Lake Geneva aldermen have decided not to expand paid parking in front of some homes in the downtown area after hearing concerns from residents.
City officials had considered expanding paid parking on Warren Street, Maxwell Street and Madison Street, between Main Street and Geneva Street, which would have included 52 parking stalls and generated about $74,604 a year for the City of Lake Geneva.
The city also proposed implementing paid parking on Geneva Street between Cook Street and Maxwell Street, which would have included 57 parking stalls and generated about $81,777 a year for Lake Geneva.
Some of the areas would have included residential neighborhoods.
Members of the city council’s public works committee discussed the proposed additional paid parking areas, March 22, and decided not to move forward with the proposal after hearing concerns from residents who live near those areas.
Alderman Richard Hedlund said he requested that the committee members discuss the issue as a way to provide additional revenue to the city. He said many tourists park in some of the areas where the additional paid parking was being proposed.
“I just thought it might be a good idea, but other people in town don’t think so,” Hedlund said. “We’ll look at other avenues.”
Alderwoman Cindy Flower, who is the chairperson for public works committee, indicated that she is not in favor of expanding paid parking to the proposed areas.
“I wasn’t for putting this on the agenda in the first place,” Flower said. “I only put it on because it was requested.”
Alderman Tim Dunn said he is concerned that adding more paid parking areas in the downtown would decrease foot traffic to some of the businesses.
Dunn proposed establishing an ad hoc committee to discuss ideas to generate additional revenue for the city. He also proposed the idea of constructing a parking structure in Lake Geneva.
“We really should rethink what we’re trying to accomplish with paid parking,” Dunn said. “We really need to think this out. We really can’t just go and do something just because adding parking meters in the past has worked.”
Alderman John Halverson said he is in favor of considering options for obtaining additional revenue, but he does not feel the city should pursue constructing a parking structure since residents voted down a referendum to build a parking structure several years ago.
“I think it would be a mistake to push in that direction,” Halverson said.
Alderwoman Mary Jo Fesenmaier said she agrees that the city should consider other options for obtaining revenue and possibly consider other areas in the downtown for paid parking.
“If it’s about money, then there are indeed other ways, other places to put paid parking,” Fesenmaier said. “We have to continue to look at the data and find other ways of collecting money.”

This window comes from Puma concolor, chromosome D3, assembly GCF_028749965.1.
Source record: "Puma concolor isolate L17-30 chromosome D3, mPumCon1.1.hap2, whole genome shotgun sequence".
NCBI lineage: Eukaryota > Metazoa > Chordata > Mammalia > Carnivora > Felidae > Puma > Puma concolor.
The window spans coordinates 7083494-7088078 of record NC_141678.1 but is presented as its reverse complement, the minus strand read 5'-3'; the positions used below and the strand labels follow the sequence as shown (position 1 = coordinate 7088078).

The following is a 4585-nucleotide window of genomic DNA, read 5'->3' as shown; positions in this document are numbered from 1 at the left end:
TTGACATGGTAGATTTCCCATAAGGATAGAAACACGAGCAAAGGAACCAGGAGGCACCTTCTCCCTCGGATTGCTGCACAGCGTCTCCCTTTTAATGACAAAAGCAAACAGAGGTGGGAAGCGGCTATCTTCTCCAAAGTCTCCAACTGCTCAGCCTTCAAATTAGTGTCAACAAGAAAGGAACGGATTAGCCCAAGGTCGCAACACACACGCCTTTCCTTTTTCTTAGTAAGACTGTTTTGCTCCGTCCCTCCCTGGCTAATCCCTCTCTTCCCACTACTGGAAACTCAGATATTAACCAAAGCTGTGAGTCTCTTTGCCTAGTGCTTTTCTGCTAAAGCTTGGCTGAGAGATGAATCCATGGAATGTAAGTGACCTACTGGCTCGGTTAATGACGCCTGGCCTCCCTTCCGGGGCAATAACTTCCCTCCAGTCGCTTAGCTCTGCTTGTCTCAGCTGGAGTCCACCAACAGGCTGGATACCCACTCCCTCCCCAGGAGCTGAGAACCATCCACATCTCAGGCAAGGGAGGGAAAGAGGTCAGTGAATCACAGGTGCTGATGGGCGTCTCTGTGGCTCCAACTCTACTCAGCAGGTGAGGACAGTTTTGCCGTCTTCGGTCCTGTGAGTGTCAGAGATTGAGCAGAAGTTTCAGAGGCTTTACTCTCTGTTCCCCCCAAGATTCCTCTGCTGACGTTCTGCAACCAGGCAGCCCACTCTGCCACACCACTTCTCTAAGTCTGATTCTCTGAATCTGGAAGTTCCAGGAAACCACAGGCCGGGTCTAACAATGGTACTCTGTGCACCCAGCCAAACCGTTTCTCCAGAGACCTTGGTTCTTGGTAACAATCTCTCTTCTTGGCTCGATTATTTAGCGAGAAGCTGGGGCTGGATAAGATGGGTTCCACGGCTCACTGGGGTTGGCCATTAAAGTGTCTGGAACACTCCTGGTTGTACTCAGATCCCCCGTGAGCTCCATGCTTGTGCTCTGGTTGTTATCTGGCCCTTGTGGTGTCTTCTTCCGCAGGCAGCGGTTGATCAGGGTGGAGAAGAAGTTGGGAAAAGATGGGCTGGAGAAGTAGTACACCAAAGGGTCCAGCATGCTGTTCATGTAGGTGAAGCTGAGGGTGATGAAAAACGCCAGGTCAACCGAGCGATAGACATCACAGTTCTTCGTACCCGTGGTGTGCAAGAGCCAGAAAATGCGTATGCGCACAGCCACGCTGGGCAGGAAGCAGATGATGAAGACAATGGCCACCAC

The committee members did not make a formal vote regarding the proposed paid parking areas but indicated that they will consider other options for obtaining additional revenue for the city.
If approved by the committee, the proposal would have been voted on by the full city council.
“I believe this will die on the floor,” Flower said of the proposal. “It basically goes nowhere.”
Several residents expressed their views on the issue before it was discussed by the committee members.
Alderwoman Shari Straube, who is not a member of the public works committee, said many employees of the downtown businesses park in those areas, and they would have to park further to find free parking.
Straube said paid parking also would be expanded into residential neighborhoods if the proposal was approved.
“There should not be paid parking in a residential area — end of story,” Straube said. “I understand we need revenue and I understand parking is the main way we get it and in property taxes, but we have to come up with another idea.”
Resident David McConnell said expanding paid parking to residential neighborhoods would not be fair to the homeowners.
“I know revenue is always an item, but the people who live in that residential neighborhood pay very decent taxes,” McConnell said. “They shouldn’t be required to alter their lifestyle so the city can charge for parking.”
Former Alderman Todd Krause said the city should consider other sources of revenue including charging more money for beach passes or increasing boat launch rates.
“Let’s just look at other options, not clog up the first district or historical park with traffic ideas,” Krause said. “It’s just a slippery slope if it gets approved. Let’s look at some reasonable revenue ideas.”
Wendy Smith, Lake Geneva resident, said she does not want paid parking to be expanded into residential areas.
“This issue targets residents and locals for revenue. That is mainly who is going to be affected by turning those blocks into paid parking,” Smith said. “I understand finding additional revenue is a difficult job, but it is your job. To choose to do it on the backs of residents and locals is unconscionable, and a lot of us are angry about it.”
Paid parking is $2 an hour throughout the downtown area. The city’s paid parking period season typically begins in March and runs through mid-November.
However, city alderman approved to move the paid parking season to February this year to gain additional parking revenue from Winterfest.